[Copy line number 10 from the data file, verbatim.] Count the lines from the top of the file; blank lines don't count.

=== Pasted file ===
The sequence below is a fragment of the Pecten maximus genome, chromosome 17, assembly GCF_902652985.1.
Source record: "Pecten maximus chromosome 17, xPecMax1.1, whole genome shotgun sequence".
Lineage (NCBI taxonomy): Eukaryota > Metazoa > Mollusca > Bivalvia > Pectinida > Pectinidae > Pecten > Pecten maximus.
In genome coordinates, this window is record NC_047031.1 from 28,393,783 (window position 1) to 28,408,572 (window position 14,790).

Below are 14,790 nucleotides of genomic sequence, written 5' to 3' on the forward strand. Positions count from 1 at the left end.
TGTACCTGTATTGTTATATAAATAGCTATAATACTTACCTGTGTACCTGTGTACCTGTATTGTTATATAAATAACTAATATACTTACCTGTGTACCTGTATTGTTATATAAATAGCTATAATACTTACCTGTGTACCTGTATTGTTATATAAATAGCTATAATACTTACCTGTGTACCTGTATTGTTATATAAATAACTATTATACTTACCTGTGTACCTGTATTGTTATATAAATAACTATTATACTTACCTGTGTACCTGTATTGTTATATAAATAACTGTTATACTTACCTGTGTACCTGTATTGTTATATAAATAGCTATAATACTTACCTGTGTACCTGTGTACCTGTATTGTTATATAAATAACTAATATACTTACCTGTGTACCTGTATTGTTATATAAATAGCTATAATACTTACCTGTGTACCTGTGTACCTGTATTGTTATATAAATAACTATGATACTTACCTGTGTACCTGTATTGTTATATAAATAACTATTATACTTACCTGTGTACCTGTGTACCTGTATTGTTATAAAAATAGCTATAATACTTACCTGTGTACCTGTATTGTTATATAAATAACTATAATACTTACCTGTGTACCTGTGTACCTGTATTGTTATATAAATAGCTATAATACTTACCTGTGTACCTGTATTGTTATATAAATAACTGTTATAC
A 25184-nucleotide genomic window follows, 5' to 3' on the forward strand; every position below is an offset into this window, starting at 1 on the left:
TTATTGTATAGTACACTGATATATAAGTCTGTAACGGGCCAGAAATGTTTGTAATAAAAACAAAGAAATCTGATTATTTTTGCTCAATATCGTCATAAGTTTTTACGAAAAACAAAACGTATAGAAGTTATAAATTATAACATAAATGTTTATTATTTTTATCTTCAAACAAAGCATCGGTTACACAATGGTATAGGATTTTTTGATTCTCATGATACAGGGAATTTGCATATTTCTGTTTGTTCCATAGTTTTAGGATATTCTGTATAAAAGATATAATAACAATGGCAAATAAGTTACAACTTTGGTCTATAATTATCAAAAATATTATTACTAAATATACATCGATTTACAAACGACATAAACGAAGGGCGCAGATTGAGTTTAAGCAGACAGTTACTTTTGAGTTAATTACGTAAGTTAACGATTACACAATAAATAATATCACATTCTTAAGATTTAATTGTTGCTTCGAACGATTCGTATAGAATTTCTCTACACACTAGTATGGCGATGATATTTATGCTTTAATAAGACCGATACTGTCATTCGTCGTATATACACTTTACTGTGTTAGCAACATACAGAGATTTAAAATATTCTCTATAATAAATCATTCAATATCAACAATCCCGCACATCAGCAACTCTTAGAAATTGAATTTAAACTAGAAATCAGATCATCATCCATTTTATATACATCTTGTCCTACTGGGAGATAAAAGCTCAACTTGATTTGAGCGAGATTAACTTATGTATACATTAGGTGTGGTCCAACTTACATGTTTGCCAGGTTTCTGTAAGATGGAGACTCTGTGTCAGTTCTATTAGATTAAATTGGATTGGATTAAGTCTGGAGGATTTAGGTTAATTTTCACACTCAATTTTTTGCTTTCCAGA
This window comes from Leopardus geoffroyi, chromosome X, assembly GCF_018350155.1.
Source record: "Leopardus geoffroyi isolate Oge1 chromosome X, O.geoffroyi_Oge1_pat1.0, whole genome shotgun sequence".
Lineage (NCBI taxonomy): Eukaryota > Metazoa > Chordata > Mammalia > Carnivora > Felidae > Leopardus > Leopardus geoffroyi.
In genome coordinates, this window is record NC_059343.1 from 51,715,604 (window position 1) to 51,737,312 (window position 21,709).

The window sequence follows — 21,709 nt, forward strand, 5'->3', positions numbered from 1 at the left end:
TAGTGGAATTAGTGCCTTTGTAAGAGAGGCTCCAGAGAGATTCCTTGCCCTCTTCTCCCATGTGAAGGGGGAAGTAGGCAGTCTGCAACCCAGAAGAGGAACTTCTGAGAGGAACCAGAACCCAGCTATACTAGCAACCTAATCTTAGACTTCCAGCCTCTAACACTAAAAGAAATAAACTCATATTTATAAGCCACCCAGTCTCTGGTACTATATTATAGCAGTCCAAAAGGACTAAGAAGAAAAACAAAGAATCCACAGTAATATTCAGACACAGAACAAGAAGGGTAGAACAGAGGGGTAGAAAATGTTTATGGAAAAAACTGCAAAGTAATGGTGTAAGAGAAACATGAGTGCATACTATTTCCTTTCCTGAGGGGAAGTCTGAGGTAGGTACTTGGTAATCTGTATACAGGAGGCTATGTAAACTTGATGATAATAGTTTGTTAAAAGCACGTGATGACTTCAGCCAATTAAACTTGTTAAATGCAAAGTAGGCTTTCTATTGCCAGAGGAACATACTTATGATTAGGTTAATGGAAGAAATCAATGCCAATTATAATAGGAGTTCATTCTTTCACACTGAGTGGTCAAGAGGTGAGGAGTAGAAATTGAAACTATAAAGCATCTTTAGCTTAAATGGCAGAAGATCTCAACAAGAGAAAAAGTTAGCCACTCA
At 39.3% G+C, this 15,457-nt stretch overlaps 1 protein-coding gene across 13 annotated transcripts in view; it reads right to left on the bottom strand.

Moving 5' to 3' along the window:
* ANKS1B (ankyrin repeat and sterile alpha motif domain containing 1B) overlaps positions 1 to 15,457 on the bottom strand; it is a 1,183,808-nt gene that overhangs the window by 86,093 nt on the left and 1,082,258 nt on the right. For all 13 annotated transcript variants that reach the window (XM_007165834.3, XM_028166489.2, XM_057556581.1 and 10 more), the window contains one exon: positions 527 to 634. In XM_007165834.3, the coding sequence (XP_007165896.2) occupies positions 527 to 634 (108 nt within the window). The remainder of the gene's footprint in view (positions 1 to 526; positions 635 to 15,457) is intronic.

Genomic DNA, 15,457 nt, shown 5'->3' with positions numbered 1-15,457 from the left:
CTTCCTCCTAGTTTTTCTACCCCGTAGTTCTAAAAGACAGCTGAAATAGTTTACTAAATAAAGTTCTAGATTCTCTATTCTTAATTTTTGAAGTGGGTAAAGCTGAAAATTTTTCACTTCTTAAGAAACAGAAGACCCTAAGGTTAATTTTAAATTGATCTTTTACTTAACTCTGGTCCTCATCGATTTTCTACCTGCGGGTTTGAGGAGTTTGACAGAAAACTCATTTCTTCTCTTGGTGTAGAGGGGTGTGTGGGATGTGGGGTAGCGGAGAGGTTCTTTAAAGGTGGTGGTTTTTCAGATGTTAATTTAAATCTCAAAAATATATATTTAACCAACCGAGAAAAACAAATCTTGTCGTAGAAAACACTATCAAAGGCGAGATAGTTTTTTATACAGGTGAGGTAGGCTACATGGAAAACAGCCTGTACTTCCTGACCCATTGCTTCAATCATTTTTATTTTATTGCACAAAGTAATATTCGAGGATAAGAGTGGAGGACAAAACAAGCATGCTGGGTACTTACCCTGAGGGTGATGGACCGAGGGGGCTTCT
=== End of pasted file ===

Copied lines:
Source record: "Leopardus geoffroyi isolate Oge1 chromosome X, O.geoffroyi_Oge1_pat1.0, whole genome shotgun sequence".